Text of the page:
On a tricky course in Bergen last year we saw a tactical and exciting race throughout the afternoon. Going into the last lap a trio of Blaak, Cordon Ragot and Barnes were up the road and ahead of the peloton. They had quite a comfortable lead but Blaak did not fancy her sprint against the Brit if they came to the line together, quite annoying as I actually had money on Hannah, so she started to skip turns. A strong quartet of van Vleuten, van der Breggen, Garfoot and Niewiadoma managed to break clear of the peloton on the final ascent of Salmon Hill, bridging to the trio ahead. With three now at the head of the race, the Dutch decided to take turns and attacking to try to break away once the steepest part of the descent was over. Well, I say “take turns” but after van Vleuten was reeled in, Blaak managed to escape almost straight away. With no co-operation behind the race was over, with the Dutch rider coming home solo for a great win!

NORWAY WORLDS CYCLING WOMEN ELITE

Behind there was so much looking around that the group was caught be the peloton as they rounded the final corner. Garfoot was able to hold on and sprint for second while an impressive Dideriksen claimed a podium at the event for the second year in a row, having previously won it in Doha. I doubt she’ll make it three here though! Let’s have a look at what is in store for the riders throughout the afternoon.

The Route

A demanding day in the saddle that sees the riders take on three ascents of the Igls climb.

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They have to get there first though and the opening 60kms rolls before it flattens out. However, just after that marker the riders will face the Gnadenwald climb, the one that has been used in the men’s TT and the road races since. With its steep average gradient of over 9% for almost 3kms, it is tough enough that some riders can be dropped. In fact, throughout the races we have seen so far this is where an initial selection is made.

A plateau and a fast descent follows before the riders enter Innsbruck and begin the laps of the finish circuit.

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As you can see, the focal point of the course is the climb.

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A fairly consistent effort, albeit with some gradient changes between 4-7% at  times, the slope is less severe than the Gnadenwald climb the riders tackle earlier in the day. However, it is the length of the ascent and the three ascents of it that they have to do which will take its toll.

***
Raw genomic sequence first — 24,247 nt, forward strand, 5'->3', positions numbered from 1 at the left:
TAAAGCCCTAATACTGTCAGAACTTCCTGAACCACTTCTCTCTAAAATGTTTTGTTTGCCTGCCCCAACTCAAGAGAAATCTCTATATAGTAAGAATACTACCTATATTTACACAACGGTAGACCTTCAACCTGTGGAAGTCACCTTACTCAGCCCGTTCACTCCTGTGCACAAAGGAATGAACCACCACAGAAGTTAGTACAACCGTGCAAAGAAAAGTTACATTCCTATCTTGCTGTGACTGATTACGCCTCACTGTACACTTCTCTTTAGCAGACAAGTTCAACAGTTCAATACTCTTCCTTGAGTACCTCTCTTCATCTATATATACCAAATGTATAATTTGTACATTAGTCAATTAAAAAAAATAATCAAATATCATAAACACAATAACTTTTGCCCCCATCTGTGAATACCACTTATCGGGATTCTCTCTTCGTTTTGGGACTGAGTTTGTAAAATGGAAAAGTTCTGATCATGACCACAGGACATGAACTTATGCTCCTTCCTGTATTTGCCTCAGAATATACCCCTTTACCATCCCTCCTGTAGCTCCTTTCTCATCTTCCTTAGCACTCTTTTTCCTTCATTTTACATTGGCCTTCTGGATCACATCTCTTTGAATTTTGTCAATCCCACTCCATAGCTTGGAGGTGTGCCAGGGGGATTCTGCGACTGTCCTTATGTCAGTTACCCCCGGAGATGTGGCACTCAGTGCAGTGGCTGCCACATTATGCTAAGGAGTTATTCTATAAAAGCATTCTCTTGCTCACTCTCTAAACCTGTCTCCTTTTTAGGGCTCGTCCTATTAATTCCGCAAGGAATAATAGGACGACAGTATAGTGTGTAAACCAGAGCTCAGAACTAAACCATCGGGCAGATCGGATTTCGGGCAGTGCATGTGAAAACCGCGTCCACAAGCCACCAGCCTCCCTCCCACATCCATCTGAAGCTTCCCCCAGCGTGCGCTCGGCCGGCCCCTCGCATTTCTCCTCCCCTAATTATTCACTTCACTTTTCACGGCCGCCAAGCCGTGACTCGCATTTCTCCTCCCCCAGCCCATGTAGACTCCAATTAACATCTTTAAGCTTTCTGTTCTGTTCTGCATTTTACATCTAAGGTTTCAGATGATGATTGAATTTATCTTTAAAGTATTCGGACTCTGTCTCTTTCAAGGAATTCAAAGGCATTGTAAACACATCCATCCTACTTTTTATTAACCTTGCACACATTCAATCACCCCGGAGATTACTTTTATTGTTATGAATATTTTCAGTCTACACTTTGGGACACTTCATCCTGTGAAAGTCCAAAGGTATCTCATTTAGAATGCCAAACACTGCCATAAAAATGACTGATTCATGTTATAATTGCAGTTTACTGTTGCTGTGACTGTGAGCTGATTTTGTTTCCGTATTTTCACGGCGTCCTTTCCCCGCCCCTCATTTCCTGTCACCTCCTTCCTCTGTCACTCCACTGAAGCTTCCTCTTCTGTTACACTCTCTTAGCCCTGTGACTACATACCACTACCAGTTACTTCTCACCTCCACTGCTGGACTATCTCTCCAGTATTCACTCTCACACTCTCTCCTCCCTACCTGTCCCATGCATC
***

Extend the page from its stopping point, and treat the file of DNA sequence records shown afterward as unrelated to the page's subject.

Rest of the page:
If you’ve watched any of the races so far, the descent off of the climb is arguably almost as important as the ascent.

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It is possible for a rider to lose a bit of time here if they are not as confident as their rivals. As you can see on the image above, it isn’t too technical of a descent but there are plenty of sweeping turns: it certainly is fast though. Saying that, there are some sharper turns through the town of Igls but nothing crazy. Nonetheless, being a good descender will be important.

Once the descent is finished there are just over 7kms of mostly flat roads through the streets of Innsbruck. There is a small kicker of around 500m at 5.5% that crests with just over 3.5km to go and it is the last launchpad for a rider to make a solo move. Well, unless of course they time an attack perfectly in those closing kilometres on the flat too!

Can anyone beat the Dutch?

I posed this question before the Euro road race and the answer to that question was: the Dutch.

On that day they rode strongly and in the closing 30kms always had riders on the attack off the front of the bunch, ultimately having one of their star riders, van der Breggen, in a small group. That group extended their advantage and looked like they would contend for the win but the Dutch team started to work on the front of the peloton. At the same time van der Breggen attacked from the break and only Longo Borghini could follow. The duo worked well together for a bit and still had a strong advantage but the Dutch rider eventually sat on in the closing kilometres, only for her team-mates not to win the bunch sprint behind. It was truly one of the weirdest races I’ve seen in terms of team tactics. Did the lack of race radios make a difference? AVDB wasn’t confident of sprinting to beat Rowe but surely she would have fancied her chances in a two-up gallop against Longo Borghini.

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Either way, the squad will hope for a much better result at this event. They arrive with the two pre-race favourites in van Vleuten and van der Breggen. Both were very strong in the TT on Tuesday and both will fancy their chances on this course. We saw at La Course that they are arguably the two strongest climbers in the women’s peloton, although arguments can be made for others and that riders were at different peak points. The team to support them is strong but not as strong as it could be. How long with they last into the day if the pace is on during the climbs? Theoretically it should be Brand and Ensing that are last support riders but the latter hasn’t been great this year – I think they will really miss Stultiens. It means that it will be hard for them to control the race late on, so I think they’ll adopt the old cliché: “attack is the best form of defense”

I would be very surprised to see both of the riders sit in the peloton until the final ascent, I think one will have to be used in a counter move before then. Who that is? No idea! Tactics will then be interesting in that front group, will those ahead want to work with either van der Breggen or van Vleuten knowing their pedigree? It really is a delicately poised race.